A latecomer to the sport, Moya Cherwayko not only swings a shotgun proficiently but also has founded a luxury shooting accessories company
Finding a good instructor was key for Moya Cherwayko. Now she not only competes, but has also founded a luxury shooting accessories company.
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I was unaware of shotguns and sporting clays as I grew up but as soon as I was exposed to the culture I was hooked. My neighbour introduced me to clay shooting four years ago. At the time I was sceptical and nervous, because I feared I would not be able to hit a thing.
On the morning of my shooting debut, I got all dressed up and put on my only pair of flat boots, a studded-toe, blue, Christian Louboutin. We headed to West London Shooting School, where I had my first lesson with Chris Castle. After missing a few targets, it was suggested that I close my left eye. I couldn’t believe it – I started hitting the clays. This gave me an uncontrollable high and I promised myself that I would repeat the experience.
A few months later I resumed my lessons with Chris and within a few months I found myself taking the competency test and being encouraged to apply for my shotgun licence. Having the Metropolitan Police coming to your home can be slightly daunting but the officer was helpful and made several recommendations regarding a gunsafe and gun transport.
Buying my first gun was a big deal for me. I made several enquiries to figure out what would suit me best. In the end, the gun I learnt to shoot with was a Beretta 690 Field III. I was feeling euphoric after learning how to use it well, despite finding it a bit heavy when I was firing a hundred rounds. However, three months passed and I was swinging through everything. At this point, I was encouraged to buy a 12-bore shotgun and made a beeline for Chris Potter Country Sports in Kent, where I ordered my first Perazzi High Tech. I had the good fortune to visit the factory in Italy, where I met Mauro Perazzi, and my eyes feasted on some of the most beautiful pieces of art.
My shotgun licence arrived a couple of days after my birthday and I convinced myself that I should be a big girl and go somewhere and shoot without an instructor. I went to Bisley’s Long Siberia and was the only female amongst a massive group of men. Everything was intimidating: the tall trees; the advanced shooters popping everywhere; the unpredictable flying clays. But since then it has turned out to be a place of great solace and I have invited other ladies to join me there, too.
FINDING LIKE-MINDED WOMEN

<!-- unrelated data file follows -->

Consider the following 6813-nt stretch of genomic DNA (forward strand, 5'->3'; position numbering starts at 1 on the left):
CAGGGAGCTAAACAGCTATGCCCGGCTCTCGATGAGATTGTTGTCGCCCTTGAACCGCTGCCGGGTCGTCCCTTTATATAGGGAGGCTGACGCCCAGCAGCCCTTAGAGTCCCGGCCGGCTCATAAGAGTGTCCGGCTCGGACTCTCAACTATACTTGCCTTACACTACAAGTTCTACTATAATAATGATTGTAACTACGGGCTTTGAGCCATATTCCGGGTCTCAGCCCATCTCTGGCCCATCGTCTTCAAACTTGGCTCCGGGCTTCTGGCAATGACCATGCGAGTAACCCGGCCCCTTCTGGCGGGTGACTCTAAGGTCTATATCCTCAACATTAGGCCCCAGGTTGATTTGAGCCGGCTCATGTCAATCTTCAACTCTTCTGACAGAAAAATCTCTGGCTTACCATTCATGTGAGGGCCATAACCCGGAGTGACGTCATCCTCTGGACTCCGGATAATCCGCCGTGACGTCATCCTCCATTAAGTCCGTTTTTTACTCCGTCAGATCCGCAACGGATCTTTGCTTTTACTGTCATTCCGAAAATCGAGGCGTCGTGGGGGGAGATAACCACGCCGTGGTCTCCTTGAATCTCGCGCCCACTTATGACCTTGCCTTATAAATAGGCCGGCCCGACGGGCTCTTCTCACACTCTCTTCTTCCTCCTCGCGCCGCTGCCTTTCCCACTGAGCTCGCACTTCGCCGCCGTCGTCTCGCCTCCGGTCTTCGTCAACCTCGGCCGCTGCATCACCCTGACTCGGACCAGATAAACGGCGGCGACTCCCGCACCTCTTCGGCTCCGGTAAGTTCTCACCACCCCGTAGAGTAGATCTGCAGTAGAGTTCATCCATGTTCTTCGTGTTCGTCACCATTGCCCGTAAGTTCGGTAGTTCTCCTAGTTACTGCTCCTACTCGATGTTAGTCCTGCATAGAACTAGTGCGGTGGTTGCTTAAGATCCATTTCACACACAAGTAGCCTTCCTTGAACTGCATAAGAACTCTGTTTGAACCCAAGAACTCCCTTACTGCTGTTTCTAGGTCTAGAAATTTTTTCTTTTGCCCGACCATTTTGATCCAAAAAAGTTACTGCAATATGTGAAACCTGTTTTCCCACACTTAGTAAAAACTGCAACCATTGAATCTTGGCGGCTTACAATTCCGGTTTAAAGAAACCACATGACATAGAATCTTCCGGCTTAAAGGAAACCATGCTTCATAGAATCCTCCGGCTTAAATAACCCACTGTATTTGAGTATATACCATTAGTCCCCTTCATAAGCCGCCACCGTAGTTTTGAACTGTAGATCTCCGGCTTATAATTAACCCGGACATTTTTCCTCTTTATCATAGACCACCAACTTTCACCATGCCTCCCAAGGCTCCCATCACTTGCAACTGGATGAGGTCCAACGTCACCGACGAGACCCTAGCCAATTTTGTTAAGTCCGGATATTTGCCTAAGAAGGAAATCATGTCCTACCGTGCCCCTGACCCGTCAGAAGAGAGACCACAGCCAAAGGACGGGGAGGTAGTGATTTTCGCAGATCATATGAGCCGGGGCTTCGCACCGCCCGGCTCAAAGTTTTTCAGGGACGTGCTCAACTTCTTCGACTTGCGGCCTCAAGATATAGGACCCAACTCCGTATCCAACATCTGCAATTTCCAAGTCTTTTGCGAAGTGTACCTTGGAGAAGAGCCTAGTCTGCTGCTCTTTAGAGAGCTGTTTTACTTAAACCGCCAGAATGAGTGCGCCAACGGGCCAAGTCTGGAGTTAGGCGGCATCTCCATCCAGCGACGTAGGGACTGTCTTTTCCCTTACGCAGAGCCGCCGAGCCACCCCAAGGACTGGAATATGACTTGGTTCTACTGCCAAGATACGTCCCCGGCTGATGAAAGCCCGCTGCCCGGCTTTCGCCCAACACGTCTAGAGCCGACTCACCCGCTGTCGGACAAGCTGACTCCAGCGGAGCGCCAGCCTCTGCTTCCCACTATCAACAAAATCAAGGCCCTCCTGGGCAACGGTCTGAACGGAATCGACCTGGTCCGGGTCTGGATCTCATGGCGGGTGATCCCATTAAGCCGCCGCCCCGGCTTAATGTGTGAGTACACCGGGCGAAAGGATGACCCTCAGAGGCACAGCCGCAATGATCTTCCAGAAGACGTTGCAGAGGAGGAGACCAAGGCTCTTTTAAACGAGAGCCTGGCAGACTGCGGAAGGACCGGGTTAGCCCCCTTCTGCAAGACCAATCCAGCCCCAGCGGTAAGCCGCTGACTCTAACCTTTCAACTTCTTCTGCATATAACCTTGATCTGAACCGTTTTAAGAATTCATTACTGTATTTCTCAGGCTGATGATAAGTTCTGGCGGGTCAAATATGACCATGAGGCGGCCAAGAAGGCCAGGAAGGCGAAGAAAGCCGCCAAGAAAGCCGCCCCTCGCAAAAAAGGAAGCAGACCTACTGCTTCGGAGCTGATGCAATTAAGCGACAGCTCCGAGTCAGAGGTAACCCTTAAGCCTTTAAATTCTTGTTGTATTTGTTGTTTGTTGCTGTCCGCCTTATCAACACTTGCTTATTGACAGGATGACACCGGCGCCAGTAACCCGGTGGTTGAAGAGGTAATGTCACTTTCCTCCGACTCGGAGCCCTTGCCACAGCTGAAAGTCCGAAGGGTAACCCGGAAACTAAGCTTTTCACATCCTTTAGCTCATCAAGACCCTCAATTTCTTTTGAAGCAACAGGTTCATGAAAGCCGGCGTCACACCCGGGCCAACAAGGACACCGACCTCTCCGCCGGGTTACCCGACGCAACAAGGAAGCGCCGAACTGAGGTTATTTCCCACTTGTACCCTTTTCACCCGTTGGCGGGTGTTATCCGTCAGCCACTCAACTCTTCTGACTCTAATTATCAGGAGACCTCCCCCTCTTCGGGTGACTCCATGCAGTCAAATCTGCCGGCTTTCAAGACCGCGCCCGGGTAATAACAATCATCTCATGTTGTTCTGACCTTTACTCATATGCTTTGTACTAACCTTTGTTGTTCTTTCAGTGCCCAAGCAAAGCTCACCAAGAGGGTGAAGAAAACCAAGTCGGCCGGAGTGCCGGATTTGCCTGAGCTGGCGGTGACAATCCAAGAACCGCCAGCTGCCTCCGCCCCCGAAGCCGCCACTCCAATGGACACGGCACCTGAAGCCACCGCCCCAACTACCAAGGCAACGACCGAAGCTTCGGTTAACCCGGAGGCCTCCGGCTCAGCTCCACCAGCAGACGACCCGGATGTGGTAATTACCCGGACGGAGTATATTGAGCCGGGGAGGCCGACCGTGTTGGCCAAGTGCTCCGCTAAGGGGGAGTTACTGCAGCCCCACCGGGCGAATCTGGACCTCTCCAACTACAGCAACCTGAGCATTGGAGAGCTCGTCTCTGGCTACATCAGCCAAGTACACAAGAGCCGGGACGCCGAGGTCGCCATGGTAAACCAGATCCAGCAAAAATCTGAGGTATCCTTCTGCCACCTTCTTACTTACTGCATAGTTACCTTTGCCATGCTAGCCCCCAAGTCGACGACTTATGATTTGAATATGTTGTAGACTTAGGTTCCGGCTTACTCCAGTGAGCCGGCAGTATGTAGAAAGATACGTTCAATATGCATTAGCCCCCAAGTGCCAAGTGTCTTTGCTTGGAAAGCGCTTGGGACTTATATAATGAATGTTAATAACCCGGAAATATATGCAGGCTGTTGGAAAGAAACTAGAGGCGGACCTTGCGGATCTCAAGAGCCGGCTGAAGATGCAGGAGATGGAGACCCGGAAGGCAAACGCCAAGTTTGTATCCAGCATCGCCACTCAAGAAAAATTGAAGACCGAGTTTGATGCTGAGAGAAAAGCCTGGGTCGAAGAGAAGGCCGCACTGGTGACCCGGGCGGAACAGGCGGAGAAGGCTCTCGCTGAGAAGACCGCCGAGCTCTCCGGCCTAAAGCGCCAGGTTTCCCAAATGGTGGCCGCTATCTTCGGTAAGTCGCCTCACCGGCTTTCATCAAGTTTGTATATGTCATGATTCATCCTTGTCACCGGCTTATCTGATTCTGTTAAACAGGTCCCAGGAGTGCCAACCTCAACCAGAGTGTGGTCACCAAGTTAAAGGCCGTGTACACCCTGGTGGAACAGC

I found clubs a bit testosterone driven, so I embarked on a journey to find like-minded women. I joined the Shotgun & Chelsea Bun Club, where Laura Everton greeted me with a warm smile and a big heart. She hosted some fabulous events at which I made friends. I even won a few rosettes, which I’m very proud of. I completed the Silver Feathers course at Holland & Holland, where I won one of the places on a ladies game day.
So far, the two most significant and scary parts of my shooting journey have been setting up my luxury, British-made shooting accessory company, Howes & Wayko, last year and joining the CPSA. I joined two years ago; for eight months, I kept procrastinating and talking myself out of participating in any competition. It was only when my membership was coming to an end that I built up the courage to give it a go, and I am now a regular. Competitions are a bittersweet ride; never before has anything made me feel this way. In one competition you achieve total fulfilment, in the next you want to discard your gun and never see a clay again.
Being able to enjoy a bit of game-shooting has been the icing on the cake for me. It has been a delightful experience to discover the elements of the tradition, including the meeting for breakfast, gun buses – a shock to the system at first but now something I look forward to – the camaraderie, the beautiful dogs, the scenery and the jokes during elevenses.
Shooting has been a life-changing experience. You need to change your mindset and be focused if you want to be good at it, and be willing to learn. I have learned to dress for the elements, too. Treating myself to a pair of Le Chameau boots and a nicely fitted raincoat was one of the first lessons I had to learn. The shoot doesn’t stop because its started to rain.
TOP TIPS: Find a good coach and only listen to that one person. You can only attain one outcome, yours, so don’t worry about what anyone else is doing. Find a group of people who are encouraging or shoot on your own. Rome wasn’t built in a day, take your time and you will get there.
For more on Howes & Wayko, visit: howesandwayko.com